Gulf Coast Journalists and Hurricane Katrina: Mounting Challenges to the Work Routine
The purpose of this study was to explore through sourcing and framing the changes Gulf Coast journalists made in their news reporting as a result of directly experiencing Hurricane Katrina. Data for this study was obtained through the archives of The New Orleans Times-Picayune and through the Nexis/Lexis database. Many Gulf-Coast journalists lost their homes and were affected by the storm in various degrees with one case of a reported suicide attempt. The daily newspapers of the cities of New Orleans, La. and Biloxi, Miss., received Pulitzer Prizes for Public Service for ceaseless and tireless reporting of the disaster. This study attempted to measure any changes in media norms and routines observed through source-types and framing techniques by comparing one year before the storm with one year after the storm for both The Times-Picayune and The Biloxi Sun-Herald.
This study found that Gulf Coast journalists increasingly framed the news after Hurricane Katrina using a human interest approach, with longer complex thematic stories. These journalists increasingly used ordinary people who were unaffiliated to organizations as sources a year after the storm. Interviews with these journalists revealed that these findings were consistent with a new found connection and identification with the public because of the common suffering these journalists experienced along with the readers as a result of the storm.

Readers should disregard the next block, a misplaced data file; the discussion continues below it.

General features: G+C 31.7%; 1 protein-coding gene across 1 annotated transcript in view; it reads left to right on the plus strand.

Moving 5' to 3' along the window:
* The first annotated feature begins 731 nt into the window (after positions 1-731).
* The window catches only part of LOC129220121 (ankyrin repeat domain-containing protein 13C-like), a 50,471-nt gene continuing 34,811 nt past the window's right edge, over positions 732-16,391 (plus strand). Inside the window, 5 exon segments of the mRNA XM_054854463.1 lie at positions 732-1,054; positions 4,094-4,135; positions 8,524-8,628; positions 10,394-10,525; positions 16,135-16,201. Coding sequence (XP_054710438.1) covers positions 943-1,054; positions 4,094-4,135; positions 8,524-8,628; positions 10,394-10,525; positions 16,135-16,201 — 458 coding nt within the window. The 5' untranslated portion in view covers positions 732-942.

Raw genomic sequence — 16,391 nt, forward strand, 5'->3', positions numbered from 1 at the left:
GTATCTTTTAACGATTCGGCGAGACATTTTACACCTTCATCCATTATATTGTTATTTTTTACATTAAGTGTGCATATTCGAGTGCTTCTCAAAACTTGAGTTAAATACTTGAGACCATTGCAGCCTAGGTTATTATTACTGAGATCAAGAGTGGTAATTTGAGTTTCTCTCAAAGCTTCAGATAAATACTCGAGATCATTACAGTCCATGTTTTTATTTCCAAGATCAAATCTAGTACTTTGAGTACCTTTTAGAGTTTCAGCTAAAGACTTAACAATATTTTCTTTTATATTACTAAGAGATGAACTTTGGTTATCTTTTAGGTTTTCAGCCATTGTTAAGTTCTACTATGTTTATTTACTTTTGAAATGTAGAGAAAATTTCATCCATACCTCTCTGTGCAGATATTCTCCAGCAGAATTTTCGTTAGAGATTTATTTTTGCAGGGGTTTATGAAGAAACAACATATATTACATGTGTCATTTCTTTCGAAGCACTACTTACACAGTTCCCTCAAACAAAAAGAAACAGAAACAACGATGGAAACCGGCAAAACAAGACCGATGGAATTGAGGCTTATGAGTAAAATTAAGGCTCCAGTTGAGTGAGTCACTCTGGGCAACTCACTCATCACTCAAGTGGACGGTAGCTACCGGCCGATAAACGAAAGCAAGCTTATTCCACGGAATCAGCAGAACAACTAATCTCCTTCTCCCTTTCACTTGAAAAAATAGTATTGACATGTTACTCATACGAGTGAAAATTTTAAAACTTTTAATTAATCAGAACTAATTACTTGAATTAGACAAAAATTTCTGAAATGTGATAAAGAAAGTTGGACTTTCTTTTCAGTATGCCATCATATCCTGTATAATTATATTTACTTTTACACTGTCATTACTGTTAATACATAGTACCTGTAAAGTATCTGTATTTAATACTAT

Advisor:David Kurpius; Jinx Broussard; Andrea Miller
School:Louisiana State University in Shreveport
School Location:USA - Louisiana
Source Type:Master's Thesis
Date of Publication:04/02/2007